Thank you so much! This is priceless info for me. I thought copper was my only option. Interesting to read about black pipe. This gives me some more ground to research from!
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Old 10-21-2014, 04:29 PM   #4
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Re: Propane System Design

Most tabletop type grills have their own regulator. Double regulating is not a good idea. Low Pressure Natural gas hoses are great IF THEY ARE REGULATED. If you try running high pressure propane gas (no regulator) thru the hose, you WILL blow it. Up side of blowing the Nat gas hose and emptying a full 20lb tank is I now know what the interior of a low pressure nat gas hose looks like (they are metal inside). How did this happen? We had two nat gas hoses. One was a high pressure natural gas/propane hose and the other hose was low pressure only. I bought a second low pressure hose and didn't realize it was only low pressure. Explains why it was so cheap. A 12-15 ft high pressure propane/nat gas hose will run you over $35. Non-regulated hoses should be rated about 300psi. The PSI will be imprinted all over the hose although you may need a magnifying glass to read it.
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Old 10-21-2014, 05:47 PM   #5
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Re: Propane System Design

I have 2 20lb tanks for my system I just run 1 regulator off one tank, and used rubber propane hose from there, I have fridge stove hot water and furnace,
I use the other tank for my bbq, or to switch out the other tank if it emptys. been working good so far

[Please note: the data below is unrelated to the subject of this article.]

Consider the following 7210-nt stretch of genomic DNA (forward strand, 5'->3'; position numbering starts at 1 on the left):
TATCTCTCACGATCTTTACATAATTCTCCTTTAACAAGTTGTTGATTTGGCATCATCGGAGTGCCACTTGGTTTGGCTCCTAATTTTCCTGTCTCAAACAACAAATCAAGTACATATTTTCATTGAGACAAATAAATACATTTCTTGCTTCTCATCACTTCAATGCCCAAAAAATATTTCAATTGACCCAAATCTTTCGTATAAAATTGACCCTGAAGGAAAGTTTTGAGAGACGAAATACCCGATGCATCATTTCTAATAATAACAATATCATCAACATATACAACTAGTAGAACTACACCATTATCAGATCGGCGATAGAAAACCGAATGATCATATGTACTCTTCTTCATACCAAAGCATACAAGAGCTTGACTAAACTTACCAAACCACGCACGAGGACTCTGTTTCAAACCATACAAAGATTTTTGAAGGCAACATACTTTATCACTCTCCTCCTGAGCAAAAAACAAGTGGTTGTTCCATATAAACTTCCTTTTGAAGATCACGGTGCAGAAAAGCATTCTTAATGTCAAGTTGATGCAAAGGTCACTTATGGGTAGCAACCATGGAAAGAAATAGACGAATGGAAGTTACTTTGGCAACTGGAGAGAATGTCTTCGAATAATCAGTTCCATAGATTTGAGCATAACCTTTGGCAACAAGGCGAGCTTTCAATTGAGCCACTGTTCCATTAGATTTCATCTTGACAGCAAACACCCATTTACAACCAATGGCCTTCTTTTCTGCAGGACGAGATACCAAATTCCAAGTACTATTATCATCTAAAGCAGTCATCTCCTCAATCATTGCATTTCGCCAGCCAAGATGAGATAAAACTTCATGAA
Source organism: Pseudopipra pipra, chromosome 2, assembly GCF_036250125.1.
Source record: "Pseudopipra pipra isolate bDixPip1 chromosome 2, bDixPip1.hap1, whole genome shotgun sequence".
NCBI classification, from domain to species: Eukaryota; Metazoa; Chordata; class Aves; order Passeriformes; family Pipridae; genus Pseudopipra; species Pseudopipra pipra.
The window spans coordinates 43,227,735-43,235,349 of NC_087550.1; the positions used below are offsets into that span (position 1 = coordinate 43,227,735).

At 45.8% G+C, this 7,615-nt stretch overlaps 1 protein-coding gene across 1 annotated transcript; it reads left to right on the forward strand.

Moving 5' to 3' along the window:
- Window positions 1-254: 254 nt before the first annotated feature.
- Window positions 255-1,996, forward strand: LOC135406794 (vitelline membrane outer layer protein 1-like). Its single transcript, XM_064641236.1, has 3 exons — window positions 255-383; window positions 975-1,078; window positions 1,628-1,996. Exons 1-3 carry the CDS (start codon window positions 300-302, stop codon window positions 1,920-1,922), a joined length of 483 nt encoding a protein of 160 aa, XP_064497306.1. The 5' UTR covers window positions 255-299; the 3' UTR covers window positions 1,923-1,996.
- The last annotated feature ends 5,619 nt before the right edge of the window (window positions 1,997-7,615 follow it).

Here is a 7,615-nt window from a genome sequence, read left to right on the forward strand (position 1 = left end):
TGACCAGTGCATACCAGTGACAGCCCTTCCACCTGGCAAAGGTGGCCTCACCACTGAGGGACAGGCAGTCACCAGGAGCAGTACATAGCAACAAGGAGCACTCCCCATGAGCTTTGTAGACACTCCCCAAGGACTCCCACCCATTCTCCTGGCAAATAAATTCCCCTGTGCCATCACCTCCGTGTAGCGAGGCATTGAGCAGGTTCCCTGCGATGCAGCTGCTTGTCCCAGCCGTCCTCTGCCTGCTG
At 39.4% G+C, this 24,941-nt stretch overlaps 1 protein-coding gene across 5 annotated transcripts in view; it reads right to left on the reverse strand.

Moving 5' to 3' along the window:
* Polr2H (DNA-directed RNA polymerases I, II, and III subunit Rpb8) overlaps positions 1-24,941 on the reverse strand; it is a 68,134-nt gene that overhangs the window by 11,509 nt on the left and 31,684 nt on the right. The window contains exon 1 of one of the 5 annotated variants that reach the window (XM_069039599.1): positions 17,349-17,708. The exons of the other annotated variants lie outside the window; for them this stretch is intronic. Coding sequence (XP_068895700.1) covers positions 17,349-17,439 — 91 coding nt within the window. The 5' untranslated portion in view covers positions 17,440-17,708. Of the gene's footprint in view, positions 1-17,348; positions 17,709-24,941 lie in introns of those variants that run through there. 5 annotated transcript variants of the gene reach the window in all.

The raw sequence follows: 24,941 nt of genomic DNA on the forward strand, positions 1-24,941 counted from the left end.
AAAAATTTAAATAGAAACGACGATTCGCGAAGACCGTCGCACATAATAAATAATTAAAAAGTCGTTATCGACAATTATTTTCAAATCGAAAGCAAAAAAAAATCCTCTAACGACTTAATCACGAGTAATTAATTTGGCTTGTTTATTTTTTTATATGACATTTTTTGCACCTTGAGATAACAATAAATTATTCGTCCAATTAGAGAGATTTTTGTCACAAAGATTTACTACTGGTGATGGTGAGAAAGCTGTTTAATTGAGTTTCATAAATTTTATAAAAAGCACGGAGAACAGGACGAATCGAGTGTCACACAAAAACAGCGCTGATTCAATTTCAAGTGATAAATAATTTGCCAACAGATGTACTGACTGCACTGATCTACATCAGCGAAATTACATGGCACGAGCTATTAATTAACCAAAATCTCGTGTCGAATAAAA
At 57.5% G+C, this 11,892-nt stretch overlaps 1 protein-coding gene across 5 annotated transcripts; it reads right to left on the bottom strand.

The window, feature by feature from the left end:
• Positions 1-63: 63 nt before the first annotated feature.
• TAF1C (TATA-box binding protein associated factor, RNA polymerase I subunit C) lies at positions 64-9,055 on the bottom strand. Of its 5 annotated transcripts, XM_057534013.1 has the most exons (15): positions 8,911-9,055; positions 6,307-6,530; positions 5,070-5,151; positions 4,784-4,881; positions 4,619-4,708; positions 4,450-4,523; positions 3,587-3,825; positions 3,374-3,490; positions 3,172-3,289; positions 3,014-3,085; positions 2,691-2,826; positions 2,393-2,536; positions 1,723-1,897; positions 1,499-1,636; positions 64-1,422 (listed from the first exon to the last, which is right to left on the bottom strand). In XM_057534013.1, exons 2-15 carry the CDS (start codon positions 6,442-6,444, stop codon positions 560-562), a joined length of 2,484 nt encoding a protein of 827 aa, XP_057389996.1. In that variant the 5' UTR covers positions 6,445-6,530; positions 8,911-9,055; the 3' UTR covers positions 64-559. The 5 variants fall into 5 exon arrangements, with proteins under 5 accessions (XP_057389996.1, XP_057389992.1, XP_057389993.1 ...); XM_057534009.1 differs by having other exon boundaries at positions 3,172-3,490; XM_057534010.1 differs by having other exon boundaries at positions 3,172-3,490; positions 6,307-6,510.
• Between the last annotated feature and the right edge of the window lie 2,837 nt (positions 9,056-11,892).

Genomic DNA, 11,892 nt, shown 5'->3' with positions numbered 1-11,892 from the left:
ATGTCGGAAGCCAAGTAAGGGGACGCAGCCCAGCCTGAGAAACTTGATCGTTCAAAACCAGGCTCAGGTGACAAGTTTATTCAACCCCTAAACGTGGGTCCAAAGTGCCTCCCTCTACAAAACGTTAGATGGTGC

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Old 10-21-2014, 10:37 PM   #6
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Re: Propane System Design

Here's an older thread with some good information: http://www.skoolie.net/forum/viewtopic.php?t=569
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Old 10-22-2014, 09:17 AM   #7
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Re: Propane System Design

Quote:
Originally Posted by jazty
Here's an older thread with some good information: http://www.skoolie.net/forum/viewtopic.php?t=569
Thanks Jazty! Didn't find that one in my search
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Old 10-23-2014, 04:00 PM   #8
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Re: Propane System Design

Quote:
Originally Posted by gbstewart
I have 2 20lb tanks for my system I just run 1 regulator off one tank, and used rubber propane hose from there, I have fridge stove hot water and furnace,
I use the other tank for my bbq, or to switch out the other tank if it emptys. been working good so far
gbstewart
My system is similar to GB's. Two 20lb tanks live under the bed in a sealed box that's vented through the floor. Propane is heavier than air so vents go in the bottom of the box. A two-stage regulator attaches to a long rubber low pressure hose that runs to a gas manifold in the kitchen area (all propane hoses run inside the shell). I had a lot of that split plastic wire conduit left over when I stripped out my wiring and used it to wrap the propane hoses for some extra protection. More rubber hoses run from the manifold to the appliances. I also put in a good propane alarm just in case.

Regardless of the piping you use watch out for sharp edges when going through floors and walls and support the pipe so vibration is minimized. The chosen pipe material probably matters less than how it's installed.

The propane alarm should be considered mandatory in my opinion.
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Old 10-23-2014, 06:59 PM   #9
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Re: Propane System Design

Thanks for the tips Roach! You aren't too far away from us over there near Detroit!
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Old 10-24-2014, 12:15 PM   #10